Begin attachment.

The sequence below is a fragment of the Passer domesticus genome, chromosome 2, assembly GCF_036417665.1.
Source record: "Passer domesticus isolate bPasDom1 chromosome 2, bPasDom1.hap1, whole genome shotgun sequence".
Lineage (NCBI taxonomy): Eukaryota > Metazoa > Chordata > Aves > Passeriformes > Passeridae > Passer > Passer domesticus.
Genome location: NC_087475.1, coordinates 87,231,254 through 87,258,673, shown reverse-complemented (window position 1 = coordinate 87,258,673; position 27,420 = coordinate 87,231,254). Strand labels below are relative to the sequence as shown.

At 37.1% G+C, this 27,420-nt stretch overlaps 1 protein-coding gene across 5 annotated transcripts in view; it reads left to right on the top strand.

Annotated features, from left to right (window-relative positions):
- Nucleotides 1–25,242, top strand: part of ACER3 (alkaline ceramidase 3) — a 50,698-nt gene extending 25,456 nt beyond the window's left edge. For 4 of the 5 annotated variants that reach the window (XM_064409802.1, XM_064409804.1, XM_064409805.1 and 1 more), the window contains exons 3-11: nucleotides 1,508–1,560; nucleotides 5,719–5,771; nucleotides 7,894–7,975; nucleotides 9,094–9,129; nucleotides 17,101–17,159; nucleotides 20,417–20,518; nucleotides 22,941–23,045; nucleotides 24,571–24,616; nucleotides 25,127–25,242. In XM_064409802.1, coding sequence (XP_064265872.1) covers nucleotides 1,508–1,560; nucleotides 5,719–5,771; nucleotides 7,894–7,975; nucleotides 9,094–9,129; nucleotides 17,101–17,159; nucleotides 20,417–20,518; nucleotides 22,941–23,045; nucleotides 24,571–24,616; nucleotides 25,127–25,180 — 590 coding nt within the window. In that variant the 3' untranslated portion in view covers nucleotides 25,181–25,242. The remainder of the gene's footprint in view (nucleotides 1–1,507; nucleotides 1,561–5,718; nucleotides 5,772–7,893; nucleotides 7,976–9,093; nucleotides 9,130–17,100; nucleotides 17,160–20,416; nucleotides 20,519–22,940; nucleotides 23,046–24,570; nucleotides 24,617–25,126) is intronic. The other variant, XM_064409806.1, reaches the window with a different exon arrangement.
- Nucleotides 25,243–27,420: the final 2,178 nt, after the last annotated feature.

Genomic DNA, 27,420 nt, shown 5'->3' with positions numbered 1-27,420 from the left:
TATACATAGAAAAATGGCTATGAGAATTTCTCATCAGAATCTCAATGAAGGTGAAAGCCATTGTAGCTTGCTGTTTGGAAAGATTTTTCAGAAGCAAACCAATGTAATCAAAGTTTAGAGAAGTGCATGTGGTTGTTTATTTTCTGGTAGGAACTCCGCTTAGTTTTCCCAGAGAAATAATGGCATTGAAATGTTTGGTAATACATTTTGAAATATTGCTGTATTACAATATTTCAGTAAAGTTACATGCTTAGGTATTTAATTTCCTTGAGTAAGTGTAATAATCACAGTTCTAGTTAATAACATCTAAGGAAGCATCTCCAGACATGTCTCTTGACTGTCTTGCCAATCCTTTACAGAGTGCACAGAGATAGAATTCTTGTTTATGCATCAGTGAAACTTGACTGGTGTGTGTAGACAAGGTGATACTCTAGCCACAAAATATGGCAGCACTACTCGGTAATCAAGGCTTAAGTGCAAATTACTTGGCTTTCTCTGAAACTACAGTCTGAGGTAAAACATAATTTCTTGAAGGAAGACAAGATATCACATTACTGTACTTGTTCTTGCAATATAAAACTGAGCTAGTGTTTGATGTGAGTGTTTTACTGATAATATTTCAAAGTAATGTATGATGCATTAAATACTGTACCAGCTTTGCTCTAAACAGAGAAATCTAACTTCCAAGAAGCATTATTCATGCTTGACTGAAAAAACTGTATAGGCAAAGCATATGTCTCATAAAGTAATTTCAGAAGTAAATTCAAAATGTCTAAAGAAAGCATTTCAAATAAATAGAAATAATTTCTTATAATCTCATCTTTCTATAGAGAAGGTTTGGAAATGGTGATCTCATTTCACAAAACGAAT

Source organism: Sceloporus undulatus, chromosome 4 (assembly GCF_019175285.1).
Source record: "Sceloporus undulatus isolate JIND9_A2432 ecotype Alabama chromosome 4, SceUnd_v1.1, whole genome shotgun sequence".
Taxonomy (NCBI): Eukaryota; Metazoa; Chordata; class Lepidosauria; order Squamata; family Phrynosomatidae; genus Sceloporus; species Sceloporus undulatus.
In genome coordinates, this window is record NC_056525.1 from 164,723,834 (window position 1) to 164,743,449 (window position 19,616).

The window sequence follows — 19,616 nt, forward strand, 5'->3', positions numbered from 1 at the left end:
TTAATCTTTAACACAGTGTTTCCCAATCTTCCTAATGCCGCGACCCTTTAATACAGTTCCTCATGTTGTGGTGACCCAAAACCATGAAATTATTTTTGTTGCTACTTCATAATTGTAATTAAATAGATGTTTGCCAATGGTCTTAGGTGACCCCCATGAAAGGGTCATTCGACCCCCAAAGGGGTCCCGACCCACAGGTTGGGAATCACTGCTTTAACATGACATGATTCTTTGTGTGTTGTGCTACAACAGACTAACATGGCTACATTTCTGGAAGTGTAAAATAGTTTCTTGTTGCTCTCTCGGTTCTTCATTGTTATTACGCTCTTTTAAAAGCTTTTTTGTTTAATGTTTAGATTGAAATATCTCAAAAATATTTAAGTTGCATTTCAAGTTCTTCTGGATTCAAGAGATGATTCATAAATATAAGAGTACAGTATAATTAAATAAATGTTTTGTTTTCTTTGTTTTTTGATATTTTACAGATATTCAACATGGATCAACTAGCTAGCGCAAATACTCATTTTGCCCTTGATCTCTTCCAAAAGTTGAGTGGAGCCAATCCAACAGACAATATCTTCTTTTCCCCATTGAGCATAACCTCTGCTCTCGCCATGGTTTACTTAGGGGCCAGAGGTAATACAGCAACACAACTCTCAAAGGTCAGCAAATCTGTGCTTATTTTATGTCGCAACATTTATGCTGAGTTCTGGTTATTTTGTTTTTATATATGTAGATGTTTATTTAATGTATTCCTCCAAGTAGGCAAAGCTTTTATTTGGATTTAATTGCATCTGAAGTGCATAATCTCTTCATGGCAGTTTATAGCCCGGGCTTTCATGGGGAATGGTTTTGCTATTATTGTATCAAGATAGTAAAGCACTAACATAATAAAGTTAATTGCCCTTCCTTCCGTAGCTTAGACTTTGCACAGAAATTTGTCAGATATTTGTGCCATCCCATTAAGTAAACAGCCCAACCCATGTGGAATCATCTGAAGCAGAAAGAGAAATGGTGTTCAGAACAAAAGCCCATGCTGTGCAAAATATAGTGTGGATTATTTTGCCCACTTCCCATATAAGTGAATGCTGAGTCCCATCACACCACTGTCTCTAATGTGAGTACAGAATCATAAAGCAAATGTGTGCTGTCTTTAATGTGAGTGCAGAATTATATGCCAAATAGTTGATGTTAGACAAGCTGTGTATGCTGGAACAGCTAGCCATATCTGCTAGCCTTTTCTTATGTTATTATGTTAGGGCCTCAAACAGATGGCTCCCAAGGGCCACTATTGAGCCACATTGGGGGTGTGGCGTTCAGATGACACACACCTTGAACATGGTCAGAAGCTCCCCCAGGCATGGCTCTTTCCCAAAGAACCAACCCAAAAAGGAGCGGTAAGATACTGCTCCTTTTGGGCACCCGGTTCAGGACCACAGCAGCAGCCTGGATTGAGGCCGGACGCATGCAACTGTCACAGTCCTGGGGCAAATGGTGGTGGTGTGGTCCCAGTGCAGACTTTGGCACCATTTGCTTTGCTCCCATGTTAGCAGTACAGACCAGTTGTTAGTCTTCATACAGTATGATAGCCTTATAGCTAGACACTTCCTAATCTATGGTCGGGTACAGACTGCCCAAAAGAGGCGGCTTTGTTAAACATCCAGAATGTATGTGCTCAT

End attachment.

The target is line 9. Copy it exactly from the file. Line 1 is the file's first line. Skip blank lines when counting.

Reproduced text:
Genomic DNA, 27,420 nt, shown 5'->3' with positions numbered 1-27,420 from the left: